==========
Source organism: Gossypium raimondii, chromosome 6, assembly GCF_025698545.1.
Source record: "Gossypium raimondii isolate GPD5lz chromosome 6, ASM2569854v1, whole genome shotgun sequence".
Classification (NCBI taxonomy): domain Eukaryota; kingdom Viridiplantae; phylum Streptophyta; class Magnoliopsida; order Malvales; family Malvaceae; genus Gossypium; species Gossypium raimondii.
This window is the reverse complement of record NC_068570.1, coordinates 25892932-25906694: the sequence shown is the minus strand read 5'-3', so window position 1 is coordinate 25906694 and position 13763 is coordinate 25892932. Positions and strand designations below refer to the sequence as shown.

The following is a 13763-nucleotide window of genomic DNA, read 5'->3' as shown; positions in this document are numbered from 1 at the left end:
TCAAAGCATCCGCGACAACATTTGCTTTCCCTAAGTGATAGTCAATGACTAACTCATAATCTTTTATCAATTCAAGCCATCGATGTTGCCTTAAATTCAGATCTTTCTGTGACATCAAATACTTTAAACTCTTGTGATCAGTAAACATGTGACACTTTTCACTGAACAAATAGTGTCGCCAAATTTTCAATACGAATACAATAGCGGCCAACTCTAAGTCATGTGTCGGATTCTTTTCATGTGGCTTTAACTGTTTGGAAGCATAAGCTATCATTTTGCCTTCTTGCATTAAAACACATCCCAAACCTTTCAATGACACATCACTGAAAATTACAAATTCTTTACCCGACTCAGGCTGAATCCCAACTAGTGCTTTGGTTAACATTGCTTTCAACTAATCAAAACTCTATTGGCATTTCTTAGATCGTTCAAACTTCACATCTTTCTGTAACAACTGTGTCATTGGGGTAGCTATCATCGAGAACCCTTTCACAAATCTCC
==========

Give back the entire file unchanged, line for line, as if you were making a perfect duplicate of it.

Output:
Source organism: Gossypium raimondii, chromosome 6, assembly GCF_025698545.1.
Source record: "Gossypium raimondii isolate GPD5lz chromosome 6, ASM2569854v1, whole genome shotgun sequence".
Classification (NCBI taxonomy): domain Eukaryota; kingdom Viridiplantae; phylum Streptophyta; class Magnoliopsida; order Malvales; family Malvaceae; genus Gossypium; species Gossypium raimondii.
This window is the reverse complement of record NC_068570.1, coordinates 25892932-25906694: the sequence shown is the minus strand read 5'-3', so window position 1 is coordinate 25906694 and position 13763 is coordinate 25892932. Positions and strand designations below refer to the sequence as shown.

The following is a 13763-nucleotide window of genomic DNA, read 5'->3' as shown; positions in this document are numbered from 1 at the left end:
TCAAAGCATCCGCGACAACATTTGCTTTCCCTAAGTGATAGTCAATGACTAACTCATAATCTTTTATCAATTCAAGCCATCGATGTTGCCTTAAATTCAGATCTTTCTGTGACATCAAATACTTTAAACTCTTGTGATCAGTAAACATGTGACACTTTTCACTGAACAAATAGTGTCGCCAAATTTTCAATACGAATACAATAGCGGCCAACTCTAAGTCATGTGTCGGATTCTTTTCATGTGGCTTTAACTGTTTGGAAGCATAAGCTATCATTTTGCCTTCTTGCATTAAAACACATCCCAAACCTTTCAATGACACATCACTGAAAATTACAAATTCTTTACCCGACTCAGGCTGAATCCCAACTAGTGCTTTGGTTAACATTGCTTTCAACTAATCAAAACTCTATTGGCATTTCTTAGATCGTTCAAACTTCACATCTTTCTGTAACAACTGTGTCATTGGGGTAGCTATCATCGAGAACCCTTTCACAAATCTCC